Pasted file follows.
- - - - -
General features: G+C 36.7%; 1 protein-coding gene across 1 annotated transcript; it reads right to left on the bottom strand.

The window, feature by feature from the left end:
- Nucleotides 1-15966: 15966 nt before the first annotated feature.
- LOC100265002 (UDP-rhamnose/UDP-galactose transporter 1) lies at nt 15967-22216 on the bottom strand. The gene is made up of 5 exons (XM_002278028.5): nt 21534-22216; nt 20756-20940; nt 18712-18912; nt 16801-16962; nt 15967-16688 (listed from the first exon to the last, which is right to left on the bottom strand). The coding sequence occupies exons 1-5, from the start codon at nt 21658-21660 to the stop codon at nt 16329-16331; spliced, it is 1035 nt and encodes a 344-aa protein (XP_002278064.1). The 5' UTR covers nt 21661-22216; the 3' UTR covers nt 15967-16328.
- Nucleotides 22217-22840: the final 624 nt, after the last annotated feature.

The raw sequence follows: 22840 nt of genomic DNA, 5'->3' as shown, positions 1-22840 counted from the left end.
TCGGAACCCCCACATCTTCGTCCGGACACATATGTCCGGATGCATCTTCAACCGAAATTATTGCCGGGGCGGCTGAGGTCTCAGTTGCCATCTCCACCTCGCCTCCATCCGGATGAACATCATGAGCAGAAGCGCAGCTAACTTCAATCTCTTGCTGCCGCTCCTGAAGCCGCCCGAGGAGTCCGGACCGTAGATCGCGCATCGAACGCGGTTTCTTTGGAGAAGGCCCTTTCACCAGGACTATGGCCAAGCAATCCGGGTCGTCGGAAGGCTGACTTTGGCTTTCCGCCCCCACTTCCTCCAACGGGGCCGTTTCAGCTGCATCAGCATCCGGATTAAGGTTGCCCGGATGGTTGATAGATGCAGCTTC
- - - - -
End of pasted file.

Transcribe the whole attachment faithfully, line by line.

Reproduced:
General features: G+C 36.7%; 1 protein-coding gene across 1 annotated transcript; it reads right to left on the bottom strand.

The window, feature by feature from the left end:
- Nucleotides 1-15966: 15966 nt before the first annotated feature.
- LOC100265002 (UDP-rhamnose/UDP-galactose transporter 1) lies at nt 15967-22216 on the bottom strand. The gene is made up of 5 exons (XM_002278028.5): nt 21534-22216; nt 20756-20940; nt 18712-18912; nt 16801-16962; nt 15967-16688 (listed from the first exon to the last, which is right to left on the bottom strand). The coding sequence occupies exons 1-5, from the start codon at nt 21658-21660 to the stop codon at nt 16329-16331; spliced, it is 1035 nt and encodes a 344-aa protein (XP_002278064.1). The 5' UTR covers nt 21661-22216; the 3' UTR covers nt 15967-16328.
- Nucleotides 22217-22840: the final 624 nt, after the last annotated feature.

The raw sequence follows: 22840 nt of genomic DNA, 5'->3' as shown, positions 1-22840 counted from the left end.
TCGGAACCCCCACATCTTCGTCCGGACACATATGTCCGGATGCATCTTCAACCGAAATTATTGCCGGGGCGGCTGAGGTCTCAGTTGCCATCTCCACCTCGCCTCCATCCGGATGAACATCATGAGCAGAAGCGCAGCTAACTTCAATCTCTTGCTGCCGCTCCTGAAGCCGCCCGAGGAGTCCGGACCGTAGATCGCGCATCGAACGCGGTTTCTTTGGAGAAGGCCCTTTCACCAGGACTATGGCCAAGCAATCCGGGTCGTCGGAAGGCTGACTTTGGCTTTCCGCCCCCACTTCCTCCAACGGGGCCGTTTCAGCTGCATCAGCATCCGGATTAAGGTTGCCCGGATGGTTGATAGATGCAGCTTC